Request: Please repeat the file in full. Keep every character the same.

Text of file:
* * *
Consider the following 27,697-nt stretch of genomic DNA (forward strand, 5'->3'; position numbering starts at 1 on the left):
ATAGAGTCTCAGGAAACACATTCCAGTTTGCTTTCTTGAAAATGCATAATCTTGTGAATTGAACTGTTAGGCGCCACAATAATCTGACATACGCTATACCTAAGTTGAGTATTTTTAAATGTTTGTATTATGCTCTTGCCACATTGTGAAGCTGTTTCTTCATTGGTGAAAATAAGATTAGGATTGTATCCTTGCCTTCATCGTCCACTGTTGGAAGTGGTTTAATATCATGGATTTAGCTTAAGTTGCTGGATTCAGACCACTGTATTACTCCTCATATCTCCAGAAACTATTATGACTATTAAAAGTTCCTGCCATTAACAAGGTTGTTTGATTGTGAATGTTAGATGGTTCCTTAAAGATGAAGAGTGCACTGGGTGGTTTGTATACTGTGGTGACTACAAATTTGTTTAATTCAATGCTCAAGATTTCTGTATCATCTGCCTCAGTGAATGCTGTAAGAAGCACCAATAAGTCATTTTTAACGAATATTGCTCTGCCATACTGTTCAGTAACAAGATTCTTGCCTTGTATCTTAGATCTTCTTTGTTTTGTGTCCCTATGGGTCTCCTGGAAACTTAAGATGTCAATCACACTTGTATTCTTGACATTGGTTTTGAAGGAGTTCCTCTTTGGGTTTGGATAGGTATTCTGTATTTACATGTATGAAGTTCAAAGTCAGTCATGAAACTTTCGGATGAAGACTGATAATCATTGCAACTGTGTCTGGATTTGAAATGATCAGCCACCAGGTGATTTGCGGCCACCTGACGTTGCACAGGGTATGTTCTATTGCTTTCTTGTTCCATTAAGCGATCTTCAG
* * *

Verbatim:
Consider the following 27,697-nt stretch of genomic DNA (forward strand, 5'->3'; position numbering starts at 1 on the left):
ATAGAGTCTCAGGAAACACATTCCAGTTTGCTTTCTTGAAAATGCATAATCTTGTGAATTGAACTGTTAGGCGCCACAATAATCTGACATACGCTATACCTAAGTTGAGTATTTTTAAATGTTTGTATTATGCTCTTGCCACATTGTGAAGCTGTTTCTTCATTGGTGAAAATAAGATTAGGATTGTATCCTTGCCTTCATCGTCCACTGTTGGAAGTGGTTTAATATCATGGATTTAGCTTAAGTTGCTGGATTCAGACCACTGTATTACTCCTCATATCTCCAGAAACTATTATGACTATTAAAAGTTCCTGCCATTAACAAGGTTGTTTGATTGTGAATGTTAGATGGTTCCTTAAAGATGAAGAGTGCACTGGGTGGTTTGTATACTGTGGTGACTACAAATTTGTTTAATTCAATGCTCAAGATTTCTGTATCATCTGCCTCAGTGAATGCTGTAAGAAGCACCAATAAGTCATTTTTAACGAATATTGCTCTGCCATACTGTTCAGTAACAAGATTCTTGCCTTGTATCTTAGATCTTCTTTGTTTTGTGTCCCTATGGGTCTCCTGGAAACTTAAGATGTCAATCACACTTGTATTCTTGACATTGGTTTTGAAGGAGTTCCTCTTTGGGTTTGGATAGGTATTCTGTATTTACATGTATGAAGTTCAAAGTCAGTCATGAAACTTTCGGATGAAGACTGATAATCATTGCAACTGTGTCTGGATTTGAAATGATCAGCCACCAGGTGATTTGCGGCCACCTGACGTTGCACAGGGTATGTTCTATTGCTTTCTTGTTCCATTAAGCGATCTTCAG